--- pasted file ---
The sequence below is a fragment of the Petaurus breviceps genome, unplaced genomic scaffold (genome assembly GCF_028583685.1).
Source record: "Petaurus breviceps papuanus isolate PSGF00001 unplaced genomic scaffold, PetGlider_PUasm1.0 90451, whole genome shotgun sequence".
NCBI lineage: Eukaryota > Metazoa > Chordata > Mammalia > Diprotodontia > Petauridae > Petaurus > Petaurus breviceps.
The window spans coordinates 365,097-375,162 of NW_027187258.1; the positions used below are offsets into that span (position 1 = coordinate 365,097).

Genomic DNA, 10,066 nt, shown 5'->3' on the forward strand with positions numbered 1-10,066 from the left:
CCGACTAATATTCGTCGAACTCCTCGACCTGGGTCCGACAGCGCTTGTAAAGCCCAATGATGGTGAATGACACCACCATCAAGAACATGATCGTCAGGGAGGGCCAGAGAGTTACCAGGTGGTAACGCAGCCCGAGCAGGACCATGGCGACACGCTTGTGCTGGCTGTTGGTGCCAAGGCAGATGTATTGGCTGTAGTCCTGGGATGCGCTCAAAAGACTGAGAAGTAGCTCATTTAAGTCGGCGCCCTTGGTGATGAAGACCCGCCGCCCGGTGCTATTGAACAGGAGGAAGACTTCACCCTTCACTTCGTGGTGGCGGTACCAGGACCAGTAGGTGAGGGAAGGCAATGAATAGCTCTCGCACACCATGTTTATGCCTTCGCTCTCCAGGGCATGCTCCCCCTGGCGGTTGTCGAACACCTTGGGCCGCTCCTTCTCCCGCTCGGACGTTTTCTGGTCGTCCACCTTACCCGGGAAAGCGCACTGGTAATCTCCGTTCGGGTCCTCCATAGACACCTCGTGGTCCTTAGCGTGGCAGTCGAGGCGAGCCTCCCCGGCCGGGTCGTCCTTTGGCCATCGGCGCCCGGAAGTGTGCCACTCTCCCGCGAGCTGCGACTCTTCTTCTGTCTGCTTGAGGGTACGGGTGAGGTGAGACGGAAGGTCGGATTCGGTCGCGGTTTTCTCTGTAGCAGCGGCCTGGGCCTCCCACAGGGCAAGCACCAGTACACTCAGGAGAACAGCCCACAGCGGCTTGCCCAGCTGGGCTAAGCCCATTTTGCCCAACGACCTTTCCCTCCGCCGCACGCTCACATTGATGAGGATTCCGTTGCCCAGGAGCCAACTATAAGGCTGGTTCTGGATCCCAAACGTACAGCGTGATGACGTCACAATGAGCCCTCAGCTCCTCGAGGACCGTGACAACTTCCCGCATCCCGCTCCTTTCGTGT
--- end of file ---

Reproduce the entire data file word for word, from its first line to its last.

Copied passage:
The sequence below is a fragment of the Petaurus breviceps genome, unplaced genomic scaffold (genome assembly GCF_028583685.1).
Source record: "Petaurus breviceps papuanus isolate PSGF00001 unplaced genomic scaffold, PetGlider_PUasm1.0 90451, whole genome shotgun sequence".
NCBI lineage: Eukaryota > Metazoa > Chordata > Mammalia > Diprotodontia > Petauridae > Petaurus > Petaurus breviceps.
The window spans coordinates 365,097-375,162 of NW_027187258.1; the positions used below are offsets into that span (position 1 = coordinate 365,097).

Genomic DNA, 10,066 nt, shown 5'->3' on the forward strand with positions numbered 1-10,066 from the left:
CCGACTAATATTCGTCGAACTCCTCGACCTGGGTCCGACAGCGCTTGTAAAGCCCAATGATGGTGAATGACACCACCATCAAGAACATGATCGTCAGGGAGGGCCAGAGAGTTACCAGGTGGTAACGCAGCCCGAGCAGGACCATGGCGACACGCTTGTGCTGGCTGTTGGTGCCAAGGCAGATGTATTGGCTGTAGTCCTGGGATGCGCTCAAAAGACTGAGAAGTAGCTCATTTAAGTCGGCGCCCTTGGTGATGAAGACCCGCCGCCCGGTGCTATTGAACAGGAGGAAGACTTCACCCTTCACTTCGTGGTGGCGGTACCAGGACCAGTAGGTGAGGGAAGGCAATGAATAGCTCTCGCACACCATGTTTATGCCTTCGCTCTCCAGGGCATGCTCCCCCTGGCGGTTGTCGAACACCTTGGGCCGCTCCTTCTCCCGCTCGGACGTTTTCTGGTCGTCCACCTTACCCGGGAAAGCGCACTGGTAATCTCCGTTCGGGTCCTCCATAGACACCTCGTGGTCCTTAGCGTGGCAGTCGAGGCGAGCCTCCCCGGCCGGGTCGTCCTTTGGCCATCGGCGCCCGGAAGTGTGCCACTCTCCCGCGAGCTGCGACTCTTCTTCTGTCTGCTTGAGGGTACGGGTGAGGTGAGACGGAAGGTCGGATTCGGTCGCGGTTTTCTCTGTAGCAGCGGCCTGGGCCTCCCACAGGGCAAGCACCAGTACACTCAGGAGAACAGCCCACAGCGGCTTGCCCAGCTGGGCTAAGCCCATTTTGCCCAACGACCTTTCCCTCCGCCGCACGCTCACATTGATGAGGATTCCGTTGCCCAGGAGCCAACTATAAGGCTGGTTCTGGATCCCAAACGTACAGCGTGATGACGTCACAATGAGCCCTCAGCTCCTCGAGGACCGTGACAACTTCCCGCATCCCGCTCCTTTCGTGT